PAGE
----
Buxton dad launches crowdfunding appeal for High Peak charity which helped save his life after breakdown

A Buxton man has launched a crowdfunding appeal to thank the High Peak charity which is helping him to piece his life back together after a serious breakdown last year.

Monday, 28th June 2021, 10:20 am
Updated Monday, 28th June 2021, 10:42 am

Richard Price-Jones, 42, is raising money to show his gratitude for the Zink Project, the advice and employment support charity which grew out of the High Peak Foodbank.

He said: “They’ve done so much for me this year. I was on food parcels for four months and I wanted to do something to give back. I’m still not working so I can’t spare the money to go and buy food to donate.

“I also want to let people know that there is help there if they need it. There is always someone to talk to. I hope people will donate so that Zink can help more people get back on their feet the way they have helped me.”

Richard Price-Jones is raising money for the High Peak advice charity which helped him turn his life around.
Richard Price-Jones is raising money for the High Peak advice charity which helped him turn his life around.

Richard, who has four children aged four to 14, first came into contact with Zink in the aftermath of an attempt to take his own life last September.

He said: “Over the last couple of years I’d got into a bad financial situation coming out of my marriage. There were all sorts of pressures and then I had a bad experience with an employer who made me redundant overnight when Covid hit.

“I’ve been living with depression, anxiety and post-traumatic stress disorder since my brother Jamie died from a massive brain haemorrhage eight years ago. Things were piling up and then I got hit with an eviction order for rent arrears, and that was the tipping point. Everything got too much.”

Thankfully, Richard got himself to hospital in time for life-saving medical treatment, and a week later he made his first visit to the foodbank.

Richard says some of his mental health issues can be traced back to the death of his brother, Jaimie, left,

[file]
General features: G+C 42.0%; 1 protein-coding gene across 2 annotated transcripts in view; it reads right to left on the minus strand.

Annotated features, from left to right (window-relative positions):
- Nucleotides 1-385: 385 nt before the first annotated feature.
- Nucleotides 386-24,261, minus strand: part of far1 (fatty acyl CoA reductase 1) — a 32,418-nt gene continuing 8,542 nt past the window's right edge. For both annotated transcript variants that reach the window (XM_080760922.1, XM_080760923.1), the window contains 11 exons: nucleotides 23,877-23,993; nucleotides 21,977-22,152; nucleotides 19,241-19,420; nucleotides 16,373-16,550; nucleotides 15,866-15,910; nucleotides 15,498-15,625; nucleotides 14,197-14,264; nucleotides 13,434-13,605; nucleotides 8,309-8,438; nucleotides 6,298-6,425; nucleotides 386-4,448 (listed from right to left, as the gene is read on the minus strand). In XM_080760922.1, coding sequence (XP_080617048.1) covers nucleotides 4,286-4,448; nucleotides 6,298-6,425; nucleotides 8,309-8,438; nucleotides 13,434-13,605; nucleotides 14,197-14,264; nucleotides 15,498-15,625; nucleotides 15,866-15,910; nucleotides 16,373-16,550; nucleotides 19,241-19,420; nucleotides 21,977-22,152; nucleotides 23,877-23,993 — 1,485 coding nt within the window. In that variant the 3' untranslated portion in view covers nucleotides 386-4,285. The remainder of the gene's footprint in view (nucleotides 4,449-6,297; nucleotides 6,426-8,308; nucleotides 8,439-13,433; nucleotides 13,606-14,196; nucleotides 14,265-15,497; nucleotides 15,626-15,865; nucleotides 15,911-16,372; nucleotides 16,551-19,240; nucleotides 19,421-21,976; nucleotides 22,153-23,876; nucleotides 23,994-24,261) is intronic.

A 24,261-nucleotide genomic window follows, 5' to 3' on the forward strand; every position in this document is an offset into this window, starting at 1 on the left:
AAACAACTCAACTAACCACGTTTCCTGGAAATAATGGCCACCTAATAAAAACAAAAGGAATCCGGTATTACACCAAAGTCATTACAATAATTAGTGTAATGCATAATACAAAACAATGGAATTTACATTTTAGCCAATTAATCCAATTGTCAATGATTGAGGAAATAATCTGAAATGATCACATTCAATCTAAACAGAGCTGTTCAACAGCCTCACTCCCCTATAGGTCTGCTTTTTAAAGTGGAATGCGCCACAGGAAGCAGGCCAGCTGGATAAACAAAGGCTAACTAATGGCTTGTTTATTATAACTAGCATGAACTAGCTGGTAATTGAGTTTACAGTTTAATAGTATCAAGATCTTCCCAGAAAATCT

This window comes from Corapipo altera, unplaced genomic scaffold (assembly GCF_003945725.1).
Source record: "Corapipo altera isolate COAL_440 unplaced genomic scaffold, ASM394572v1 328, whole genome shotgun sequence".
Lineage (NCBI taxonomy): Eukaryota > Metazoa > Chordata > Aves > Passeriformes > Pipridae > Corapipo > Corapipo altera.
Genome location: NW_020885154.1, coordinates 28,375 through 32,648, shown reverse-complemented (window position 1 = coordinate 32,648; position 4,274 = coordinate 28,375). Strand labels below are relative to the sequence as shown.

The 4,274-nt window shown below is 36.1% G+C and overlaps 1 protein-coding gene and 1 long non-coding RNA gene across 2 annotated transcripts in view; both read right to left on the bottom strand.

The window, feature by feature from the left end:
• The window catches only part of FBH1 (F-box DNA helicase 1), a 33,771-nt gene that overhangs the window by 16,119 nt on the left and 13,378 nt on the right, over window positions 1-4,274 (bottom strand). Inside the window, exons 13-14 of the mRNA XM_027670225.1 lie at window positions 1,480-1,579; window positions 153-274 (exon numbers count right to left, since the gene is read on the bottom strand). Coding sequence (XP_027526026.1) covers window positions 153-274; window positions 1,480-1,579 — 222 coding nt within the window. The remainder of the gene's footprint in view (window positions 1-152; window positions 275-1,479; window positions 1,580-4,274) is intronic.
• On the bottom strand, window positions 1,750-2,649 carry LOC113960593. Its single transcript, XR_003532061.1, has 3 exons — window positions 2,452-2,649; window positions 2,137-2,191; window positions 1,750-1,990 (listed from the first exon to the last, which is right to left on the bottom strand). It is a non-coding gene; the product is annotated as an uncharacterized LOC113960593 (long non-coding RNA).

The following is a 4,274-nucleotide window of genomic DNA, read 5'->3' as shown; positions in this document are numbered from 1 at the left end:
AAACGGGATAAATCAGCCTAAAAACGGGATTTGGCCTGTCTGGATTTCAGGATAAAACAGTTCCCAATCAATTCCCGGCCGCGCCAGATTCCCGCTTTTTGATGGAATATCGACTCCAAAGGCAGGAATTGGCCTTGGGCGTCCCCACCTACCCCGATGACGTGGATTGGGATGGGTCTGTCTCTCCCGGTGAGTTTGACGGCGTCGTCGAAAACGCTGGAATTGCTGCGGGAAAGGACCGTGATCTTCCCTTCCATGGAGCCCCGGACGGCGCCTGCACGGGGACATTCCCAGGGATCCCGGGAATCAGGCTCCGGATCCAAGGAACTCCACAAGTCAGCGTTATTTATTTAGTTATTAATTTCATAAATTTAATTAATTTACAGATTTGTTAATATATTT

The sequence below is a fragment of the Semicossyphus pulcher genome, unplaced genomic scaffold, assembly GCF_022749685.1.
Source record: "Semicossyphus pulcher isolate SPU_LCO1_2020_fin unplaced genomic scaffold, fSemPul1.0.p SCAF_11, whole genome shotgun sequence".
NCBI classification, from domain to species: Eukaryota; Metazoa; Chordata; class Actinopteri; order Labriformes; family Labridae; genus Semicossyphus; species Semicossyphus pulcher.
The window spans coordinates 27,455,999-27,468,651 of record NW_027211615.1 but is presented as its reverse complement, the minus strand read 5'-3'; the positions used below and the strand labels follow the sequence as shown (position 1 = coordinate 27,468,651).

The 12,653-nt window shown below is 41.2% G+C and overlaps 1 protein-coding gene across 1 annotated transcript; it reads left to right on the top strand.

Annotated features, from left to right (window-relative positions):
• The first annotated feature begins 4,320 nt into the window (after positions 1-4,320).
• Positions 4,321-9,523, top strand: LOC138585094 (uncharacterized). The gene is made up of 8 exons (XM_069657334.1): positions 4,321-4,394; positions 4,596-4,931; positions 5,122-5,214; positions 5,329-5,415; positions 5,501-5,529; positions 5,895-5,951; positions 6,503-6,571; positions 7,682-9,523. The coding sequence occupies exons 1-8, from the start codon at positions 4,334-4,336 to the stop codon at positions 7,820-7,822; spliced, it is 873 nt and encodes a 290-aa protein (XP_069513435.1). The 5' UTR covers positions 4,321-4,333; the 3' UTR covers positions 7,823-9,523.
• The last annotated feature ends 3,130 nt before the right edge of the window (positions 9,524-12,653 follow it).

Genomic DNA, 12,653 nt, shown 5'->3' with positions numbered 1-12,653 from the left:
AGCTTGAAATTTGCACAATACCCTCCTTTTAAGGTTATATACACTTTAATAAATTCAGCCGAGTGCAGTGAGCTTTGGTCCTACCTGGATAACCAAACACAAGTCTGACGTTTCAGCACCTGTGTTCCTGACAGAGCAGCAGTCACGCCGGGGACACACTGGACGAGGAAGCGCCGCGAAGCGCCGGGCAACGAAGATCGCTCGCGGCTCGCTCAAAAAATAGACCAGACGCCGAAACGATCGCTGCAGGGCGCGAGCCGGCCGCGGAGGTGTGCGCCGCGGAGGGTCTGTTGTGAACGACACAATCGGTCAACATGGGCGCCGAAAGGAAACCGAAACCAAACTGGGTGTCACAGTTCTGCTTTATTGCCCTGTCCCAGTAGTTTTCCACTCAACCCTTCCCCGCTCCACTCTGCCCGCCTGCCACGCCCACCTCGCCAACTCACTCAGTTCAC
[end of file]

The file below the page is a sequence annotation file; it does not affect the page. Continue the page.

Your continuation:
He said: “Until I went there, I didn’t even know it existed. That’s one reason I’m sharing my story – so that other people know there is help there.

“I was collecting my first food parcel and just broke down on the floor. That’s when the advice worker, Julie, picked me up, so to speak. If she hadn’t, I’ve no idea where I would be now.”

Zink evolved out of the foodbank to more actively support High Peak residents living in poverty via employment programmes, an advice service and soon a new community wellbeing hub.

Richard said: “I could talk to Julie straight away and she helped with so much stuff. She came to my home and helped go through all the mail I’d been hiding so I didn’t have to deal with it, then helped me speak to people to manage all the bills and debts.

Richard credits Zink Project advice worker Julie Collier with helping him out of a desperate situation.

“She pushed for a court date to get the eviction overturned, and made sure I was on all the right benefits and accessing other sources support. I managed to pay back more than £4,000 of debt in eight months.”

He added: “Whenever I’ve been stuck on something, Julie has always been there on the phone ready to help.

“Her support has always been tailored to me as well. It’s more personal than some services which just want to tick a few boxes.”

Julie was also able to get social services and care workers involved to help Richard manage his type one diabetes but perhaps more importantly he was given some clarity around his mental health struggles.

He said: “When I was at the hospital, they picked up on some traits of autism and referred me on for assessment. I always knew that I was different, but I didn’t want to admit it to anyone.

“I was told there was a waiting list of 12-18 months, but Julie managed to speed things up and I got my final diagnosis in May. I was relieved to have an explanation for why I behaved the way I do sometimes, but confused because I didn’t know much about it or how I would cope.”

He added: “I’ve had lots of help now learning about autism and how to live with it. I’m still a work in progress but if I was at one out of ten last year, now I’m at seven or eight. I’m much happier and more confident but still struggling with social anxiety.

"I cannot thank Julie, Zink and the foodbank enough for the last nine months. Without them I certainly wouldn't be in as good a position as I am now - mentally, financially and emotionally.”

A trained mechanic and former car salesman, Richard is determined to get back into work as soon as he is able, but for now he has set himself another project to keep himself busy.

Alongside the crowdfunding appeal for Zink, Richard has created a piece of mosaic art and is currently building bird boxes and tables to sell on behalf of the charity. When the charity’s new café opens later this year, he will also be baking cakes for it.

He said: “I’ve loved woodwork since I was in school, so I approached some of the local trade merchants. B&Q, Buxton Woodworks, Buxton Building Supplies and Markovitz were very generous.

“I’ve got to have carpal tunnel surgery this week which will set things back a bit, but I should have six or seven bird tables to sell on the Zink Facebook page in a couple of weeks. I’ve already had three people say they will buy one.”

To donate to Richard’s crowdfunder, go to https://bit.ly/3w4snQy

For more details of the charity’s services, see highpeakfoodbank.co.uk or zink.org.uk.

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